BARNES HOT: Cliff Barnes, 19, of New Port Richey, is having a hot season and he's headed for Reno, Nev., hoping to make it even hotter.
The right-hander recently won the Loschetter tournament's upper division at Tavares along with the Kuchler event at Oviedo, adding more hardware to his growing trophy count.
Barnes, a Pasco-Hernando Community College student, was the top qualifier at Tavares and defeated Shane Bates 243-191 to win the title and $150 in scholarship money. The event is run by Mary and Chris Loschetter.
This season, Barnes has rolled three 300 games, an 803 series, won two other state scratch events and qualified for the USA Junior Gold Tournament in Reno, which will be held July 8-14. Barnes competes in the Countryside Lanes' YABA program where he won two scratch titles and bowler of the year honors.
Kelly Fecke, of Palm Harbor, finished sixth in the Loschetter's lower division and is also qualified for the Junior Gold competition. Kelly McManus, of New Port Richey, was eighth in the same division and also is headed to the nationals.
Another young bowler making the Reno junket is Jamie Potter, who fired a 739 scratch series at Countryside Lanes. Potter is averaging 205, holds the high game and series marks for girls and is first in match-play points for the girls. She is already sporting a YABA ring after firing a 298 game last summer. WORRALL'S NINTH: St. Petersburg's Kent Worrall won his ninth NABI title and $360 at Liberty Lanes on June 10, defeating Tampa's Michelle Webster 255-215.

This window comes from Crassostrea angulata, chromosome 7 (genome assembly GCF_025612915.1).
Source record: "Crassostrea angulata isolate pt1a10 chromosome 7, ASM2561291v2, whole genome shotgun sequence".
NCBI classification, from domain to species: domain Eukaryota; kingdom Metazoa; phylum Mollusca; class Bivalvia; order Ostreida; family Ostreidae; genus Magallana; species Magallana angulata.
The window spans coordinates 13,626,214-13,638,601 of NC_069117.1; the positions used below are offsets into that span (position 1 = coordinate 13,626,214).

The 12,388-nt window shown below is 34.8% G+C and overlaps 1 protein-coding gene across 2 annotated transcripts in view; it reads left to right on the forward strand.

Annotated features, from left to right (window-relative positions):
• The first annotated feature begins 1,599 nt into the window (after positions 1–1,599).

Clearwater's Dennis McIntosh was third, St. Petersburg's Clark Valette was fourth and Clearwater's Frank Ballou was fifth. Worrall also won the Platinum Division and another $230.
St. Petersburg's Don Lebo defeated McIntosh to win his first title and $360 at Seminole Lanes last Sunday. Cathy Worrall and Les Foerster of St. Petersburg were third and fourth, respectively, and Bradenton's Donna Kulb was fifth. Seminole's Gary Halstrom won the Platinum Division and $220.
NABI will stage Sunday-only events this summer with the next one at AMF Clearwater Lanes Sunday.
GELDHAUSER WINS: Paul Geldhauser waded through four opponents to win the Florida Bowlers Club tournament at Sunshine Bowl on June 10.
Geldhauser defeated Melvin Burkepile 256-176, eliminated Mike Vitel Sr. 257-212 and stopped Doug Bell 214-203. Geldhauser won the title by beating Steve Felsman 212-170.
The tournament moves to Seminole Lanes on July 1.
AROUND THE LANES: Roger Wise Sr. rolled a 300-726 at AMF Kenneth City Lanes. ... Jason Scanga nailed a 300 game at Seminole Lanes. ... Seminole Lanes is running Teen Nights 2001 on Thursdays from 9:30 p.m. to midnight through Aug. 16. The fee is $9. ... The Greater Pinellas Youth Leaders will host a scholarship tournament July 29 at Ten Pin Lanes with a $15 entry fee and handicap scoring. ... The Iron Man Invitational Scratch Marathon opens July 14 at Sunrise Lanes, moves to Seminole Lanes later that day and concludes July 15 at Sunshine Bowl. The entry fee is $140 and a $1,000 prize goes to the winner (based on 28 entries).
-- Contact Phil Gulick at email@example.com.